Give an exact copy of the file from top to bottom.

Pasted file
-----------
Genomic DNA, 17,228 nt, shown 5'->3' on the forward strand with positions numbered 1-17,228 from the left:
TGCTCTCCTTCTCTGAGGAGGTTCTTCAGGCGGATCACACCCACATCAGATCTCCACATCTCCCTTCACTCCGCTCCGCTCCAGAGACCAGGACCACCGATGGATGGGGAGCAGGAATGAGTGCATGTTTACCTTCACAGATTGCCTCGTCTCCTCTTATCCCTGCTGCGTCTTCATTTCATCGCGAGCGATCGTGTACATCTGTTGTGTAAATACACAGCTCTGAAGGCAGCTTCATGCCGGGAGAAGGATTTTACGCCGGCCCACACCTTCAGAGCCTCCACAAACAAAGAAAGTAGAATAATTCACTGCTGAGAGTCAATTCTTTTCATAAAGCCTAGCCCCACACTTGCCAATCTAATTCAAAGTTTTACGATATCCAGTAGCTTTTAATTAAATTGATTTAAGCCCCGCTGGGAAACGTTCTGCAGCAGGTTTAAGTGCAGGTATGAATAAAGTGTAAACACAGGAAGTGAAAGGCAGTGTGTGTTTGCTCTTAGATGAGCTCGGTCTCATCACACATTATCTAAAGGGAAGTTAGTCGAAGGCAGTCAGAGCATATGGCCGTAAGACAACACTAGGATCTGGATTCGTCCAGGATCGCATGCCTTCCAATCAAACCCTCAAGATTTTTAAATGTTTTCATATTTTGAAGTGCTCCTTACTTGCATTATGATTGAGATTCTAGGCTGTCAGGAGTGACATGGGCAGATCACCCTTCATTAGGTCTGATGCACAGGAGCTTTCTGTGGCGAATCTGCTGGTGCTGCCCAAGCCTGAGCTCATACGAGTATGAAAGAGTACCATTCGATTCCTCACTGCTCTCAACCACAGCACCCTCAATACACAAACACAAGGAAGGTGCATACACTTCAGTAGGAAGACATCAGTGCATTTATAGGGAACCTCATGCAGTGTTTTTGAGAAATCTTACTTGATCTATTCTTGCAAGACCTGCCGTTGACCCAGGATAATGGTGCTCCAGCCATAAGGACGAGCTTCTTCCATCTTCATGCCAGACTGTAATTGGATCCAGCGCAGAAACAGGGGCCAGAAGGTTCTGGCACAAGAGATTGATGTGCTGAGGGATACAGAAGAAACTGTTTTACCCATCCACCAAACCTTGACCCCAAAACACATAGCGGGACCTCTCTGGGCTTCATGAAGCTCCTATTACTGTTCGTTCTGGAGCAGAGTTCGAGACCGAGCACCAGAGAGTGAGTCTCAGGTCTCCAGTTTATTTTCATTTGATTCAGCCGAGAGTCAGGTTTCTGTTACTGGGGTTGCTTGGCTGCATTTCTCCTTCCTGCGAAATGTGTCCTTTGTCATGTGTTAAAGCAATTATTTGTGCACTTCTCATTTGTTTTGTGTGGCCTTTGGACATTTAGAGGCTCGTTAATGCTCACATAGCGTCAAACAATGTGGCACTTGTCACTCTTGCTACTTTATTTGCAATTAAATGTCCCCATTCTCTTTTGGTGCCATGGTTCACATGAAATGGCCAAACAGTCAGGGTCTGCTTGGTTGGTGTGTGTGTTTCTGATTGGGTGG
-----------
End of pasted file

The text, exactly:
Genomic DNA, 17,228 nt, shown 5'->3' on the forward strand with positions numbered 1-17,228 from the left:
TGCTCTCCTTCTCTGAGGAGGTTCTTCAGGCGGATCACACCCACATCAGATCTCCACATCTCCCTTCACTCCGCTCCGCTCCAGAGACCAGGACCACCGATGGATGGGGAGCAGGAATGAGTGCATGTTTACCTTCACAGATTGCCTCGTCTCCTCTTATCCCTGCTGCGTCTTCATTTCATCGCGAGCGATCGTGTACATCTGTTGTGTAAATACACAGCTCTGAAGGCAGCTTCATGCCGGGAGAAGGATTTTACGCCGGCCCACACCTTCAGAGCCTCCACAAACAAAGAAAGTAGAATAATTCACTGCTGAGAGTCAATTCTTTTCATAAAGCCTAGCCCCACACTTGCCAATCTAATTCAAAGTTTTACGATATCCAGTAGCTTTTAATTAAATTGATTTAAGCCCCGCTGGGAAACGTTCTGCAGCAGGTTTAAGTGCAGGTATGAATAAAGTGTAAACACAGGAAGTGAAAGGCAGTGTGTGTTTGCTCTTAGATGAGCTCGGTCTCATCACACATTATCTAAAGGGAAGTTAGTCGAAGGCAGTCAGAGCATATGGCCGTAAGACAACACTAGGATCTGGATTCGTCCAGGATCGCATGCCTTCCAATCAAACCCTCAAGATTTTTAAATGTTTTCATATTTTGAAGTGCTCCTTACTTGCATTATGATTGAGATTCTAGGCTGTCAGGAGTGACATGGGCAGATCACCCTTCATTAGGTCTGATGCACAGGAGCTTTCTGTGGCGAATCTGCTGGTGCTGCCCAAGCCTGAGCTCATACGAGTATGAAAGAGTACCATTCGATTCCTCACTGCTCTCAACCACAGCACCCTCAATACACAAACACAAGGAAGGTGCATACACTTCAGTAGGAAGACATCAGTGCATTTATAGGGAACCTCATGCAGTGTTTTTGAGAAATCTTACTTGATCTATTCTTGCAAGACCTGCCGTTGACCCAGGATAATGGTGCTCCAGCCATAAGGACGAGCTTCTTCCATCTTCATGCCAGACTGTAATTGGATCCAGCGCAGAAACAGGGGCCAGAAGGTTCTGGCACAAGAGATTGATGTGCTGAGGGATACAGAAGAAACTGTTTTACCCATCCACCAAACCTTGACCCCAAAACACATAGCGGGACCTCTCTGGGCTTCATGAAGCTCCTATTACTGTTCGTTCTGGAGCAGAGTTCGAGACCGAGCACCAGAGAGTGAGTCTCAGGTCTCCAGTTTATTTTCATTTGATTCAGCCGAGAGTCAGGTTTCTGTTACTGGGGTTGCTTGGCTGCATTTCTCCTTCCTGCGAAATGTGTCCTTTGTCATGTGTTAAAGCAATTATTTGTGCACTTCTCATTTGTTTTGTGTGGCCTTTGGACATTTAGAGGCTCGTTAATGCTCACATAGCGTCAAACAATGTGGCACTTGTCACTCTTGCTACTTTATTTGCAATTAAATGTCCCCATTCTCTTTTGGTGCCATGGTTCACATGAAATGGCCAAACAGTCAGGGTCTGCTTGGTTGGTGTGTGTGTTTCTGATTGGGTGG